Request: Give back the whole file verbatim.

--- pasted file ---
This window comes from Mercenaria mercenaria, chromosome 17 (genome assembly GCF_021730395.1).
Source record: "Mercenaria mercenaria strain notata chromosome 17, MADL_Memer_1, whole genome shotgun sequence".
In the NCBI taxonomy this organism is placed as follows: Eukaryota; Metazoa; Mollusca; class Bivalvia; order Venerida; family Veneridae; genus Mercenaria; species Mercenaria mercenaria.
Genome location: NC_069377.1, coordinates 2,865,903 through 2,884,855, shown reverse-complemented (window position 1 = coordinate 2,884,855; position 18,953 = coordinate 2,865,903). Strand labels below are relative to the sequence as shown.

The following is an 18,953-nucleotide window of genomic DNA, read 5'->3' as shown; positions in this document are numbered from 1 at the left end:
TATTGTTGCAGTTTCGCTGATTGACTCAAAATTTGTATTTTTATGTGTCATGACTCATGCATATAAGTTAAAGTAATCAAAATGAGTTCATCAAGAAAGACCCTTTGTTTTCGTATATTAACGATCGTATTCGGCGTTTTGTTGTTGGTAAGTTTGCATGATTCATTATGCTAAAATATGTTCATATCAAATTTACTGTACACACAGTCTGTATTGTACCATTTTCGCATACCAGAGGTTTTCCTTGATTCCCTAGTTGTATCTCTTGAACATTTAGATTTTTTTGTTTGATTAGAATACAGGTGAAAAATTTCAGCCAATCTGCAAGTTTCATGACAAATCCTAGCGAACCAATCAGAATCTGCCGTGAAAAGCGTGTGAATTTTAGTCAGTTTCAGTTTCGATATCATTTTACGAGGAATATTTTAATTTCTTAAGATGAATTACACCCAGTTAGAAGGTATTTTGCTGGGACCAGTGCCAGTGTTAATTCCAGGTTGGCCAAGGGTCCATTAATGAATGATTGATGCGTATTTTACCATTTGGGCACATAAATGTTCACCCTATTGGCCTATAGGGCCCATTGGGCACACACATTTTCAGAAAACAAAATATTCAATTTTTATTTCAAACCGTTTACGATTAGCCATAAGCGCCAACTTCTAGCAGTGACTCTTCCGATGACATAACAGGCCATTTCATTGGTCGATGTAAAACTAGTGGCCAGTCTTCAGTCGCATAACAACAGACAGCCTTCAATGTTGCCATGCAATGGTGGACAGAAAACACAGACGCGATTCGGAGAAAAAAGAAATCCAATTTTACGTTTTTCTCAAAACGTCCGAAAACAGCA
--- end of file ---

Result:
This window comes from Mercenaria mercenaria, chromosome 17 (genome assembly GCF_021730395.1).
Source record: "Mercenaria mercenaria strain notata chromosome 17, MADL_Memer_1, whole genome shotgun sequence".
In the NCBI taxonomy this organism is placed as follows: Eukaryota; Metazoa; Mollusca; class Bivalvia; order Venerida; family Veneridae; genus Mercenaria; species Mercenaria mercenaria.
Genome location: NC_069377.1, coordinates 2,865,903 through 2,884,855, shown reverse-complemented (window position 1 = coordinate 2,884,855; position 18,953 = coordinate 2,865,903). Strand labels below are relative to the sequence as shown.

The following is an 18,953-nucleotide window of genomic DNA, read 5'->3' as shown; positions in this document are numbered from 1 at the left end:
TATTGTTGCAGTTTCGCTGATTGACTCAAAATTTGTATTTTTATGTGTCATGACTCATGCATATAAGTTAAAGTAATCAAAATGAGTTCATCAAGAAAGACCCTTTGTTTTCGTATATTAACGATCGTATTCGGCGTTTTGTTGTTGGTAAGTTTGCATGATTCATTATGCTAAAATATGTTCATATCAAATTTACTGTACACACAGTCTGTATTGTACCATTTTCGCATACCAGAGGTTTTCCTTGATTCCCTAGTTGTATCTCTTGAACATTTAGATTTTTTTGTTTGATTAGAATACAGGTGAAAAATTTCAGCCAATCTGCAAGTTTCATGACAAATCCTAGCGAACCAATCAGAATCTGCCGTGAAAAGCGTGTGAATTTTAGTCAGTTTCAGTTTCGATATCATTTTACGAGGAATATTTTAATTTCTTAAGATGAATTACACCCAGTTAGAAGGTATTTTGCTGGGACCAGTGCCAGTGTTAATTCCAGGTTGGCCAAGGGTCCATTAATGAATGATTGATGCGTATTTTACCATTTGGGCACATAAATGTTCACCCTATTGGCCTATAGGGCCCATTGGGCACACACATTTTCAGAAAACAAAATATTCAATTTTTATTTCAAACCGTTTACGATTAGCCATAAGCGCCAACTTCTAGCAGTGACTCTTCCGATGACATAACAGGCCATTTCATTGGTCGATGTAAAACTAGTGGCCAGTCTTCAGTCGCATAACAACAGACAGCCTTCAATGTTGCCATGCAATGGTGGACAGAAAACACAGACGCGATTCGGAGAAAAAAGAAATCCAATTTTACGTTTTTCTCAAAACGTCCGAAAACAGCA